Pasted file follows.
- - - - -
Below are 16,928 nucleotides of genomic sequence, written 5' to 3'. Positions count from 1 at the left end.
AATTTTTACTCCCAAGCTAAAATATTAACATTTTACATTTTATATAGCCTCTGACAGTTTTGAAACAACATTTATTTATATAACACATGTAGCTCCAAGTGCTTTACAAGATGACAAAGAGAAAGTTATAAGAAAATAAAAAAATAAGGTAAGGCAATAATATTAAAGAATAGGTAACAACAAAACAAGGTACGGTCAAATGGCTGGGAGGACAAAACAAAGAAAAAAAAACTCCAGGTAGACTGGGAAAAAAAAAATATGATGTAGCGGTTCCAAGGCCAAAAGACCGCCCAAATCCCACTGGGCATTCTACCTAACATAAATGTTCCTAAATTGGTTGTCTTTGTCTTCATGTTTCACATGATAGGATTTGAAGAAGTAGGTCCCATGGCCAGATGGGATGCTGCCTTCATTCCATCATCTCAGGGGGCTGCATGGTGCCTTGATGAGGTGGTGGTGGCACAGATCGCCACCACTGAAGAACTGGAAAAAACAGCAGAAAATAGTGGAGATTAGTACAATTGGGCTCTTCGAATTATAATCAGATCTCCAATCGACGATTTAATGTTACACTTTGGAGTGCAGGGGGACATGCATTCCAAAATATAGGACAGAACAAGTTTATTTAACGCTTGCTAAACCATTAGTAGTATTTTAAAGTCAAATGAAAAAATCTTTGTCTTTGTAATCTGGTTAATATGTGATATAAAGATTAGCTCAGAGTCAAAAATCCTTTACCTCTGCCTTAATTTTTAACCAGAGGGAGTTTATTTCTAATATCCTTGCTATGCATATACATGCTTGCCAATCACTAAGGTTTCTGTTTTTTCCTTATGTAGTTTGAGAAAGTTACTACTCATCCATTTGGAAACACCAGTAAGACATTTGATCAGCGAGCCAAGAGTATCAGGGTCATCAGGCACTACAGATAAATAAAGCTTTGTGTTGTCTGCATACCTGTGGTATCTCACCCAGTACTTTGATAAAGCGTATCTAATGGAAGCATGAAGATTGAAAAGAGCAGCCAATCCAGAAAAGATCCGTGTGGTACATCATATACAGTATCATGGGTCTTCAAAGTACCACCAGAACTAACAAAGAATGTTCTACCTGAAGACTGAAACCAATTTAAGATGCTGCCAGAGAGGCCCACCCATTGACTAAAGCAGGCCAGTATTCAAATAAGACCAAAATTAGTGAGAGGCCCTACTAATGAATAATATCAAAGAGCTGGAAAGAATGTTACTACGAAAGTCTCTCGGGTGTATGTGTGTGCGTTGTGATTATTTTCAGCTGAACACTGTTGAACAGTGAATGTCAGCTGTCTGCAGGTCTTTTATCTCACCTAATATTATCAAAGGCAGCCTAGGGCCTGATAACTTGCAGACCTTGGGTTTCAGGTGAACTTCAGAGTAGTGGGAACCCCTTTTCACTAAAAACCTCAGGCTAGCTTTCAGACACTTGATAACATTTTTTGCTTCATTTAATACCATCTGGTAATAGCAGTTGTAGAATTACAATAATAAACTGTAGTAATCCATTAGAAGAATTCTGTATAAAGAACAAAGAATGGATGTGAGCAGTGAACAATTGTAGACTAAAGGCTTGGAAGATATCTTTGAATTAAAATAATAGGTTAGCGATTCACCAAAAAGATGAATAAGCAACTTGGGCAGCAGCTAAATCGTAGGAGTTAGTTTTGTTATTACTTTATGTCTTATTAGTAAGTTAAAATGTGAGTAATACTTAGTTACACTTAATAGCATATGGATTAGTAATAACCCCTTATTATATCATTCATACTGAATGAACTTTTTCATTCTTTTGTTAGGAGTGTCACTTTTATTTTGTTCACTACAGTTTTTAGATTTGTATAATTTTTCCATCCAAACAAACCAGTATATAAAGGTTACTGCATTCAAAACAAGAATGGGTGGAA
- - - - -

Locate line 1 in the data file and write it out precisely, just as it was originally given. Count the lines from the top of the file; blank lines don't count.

Below are 16,928 nucleotides of genomic sequence, written 5' to 3'. Positions count from 1 at the left end.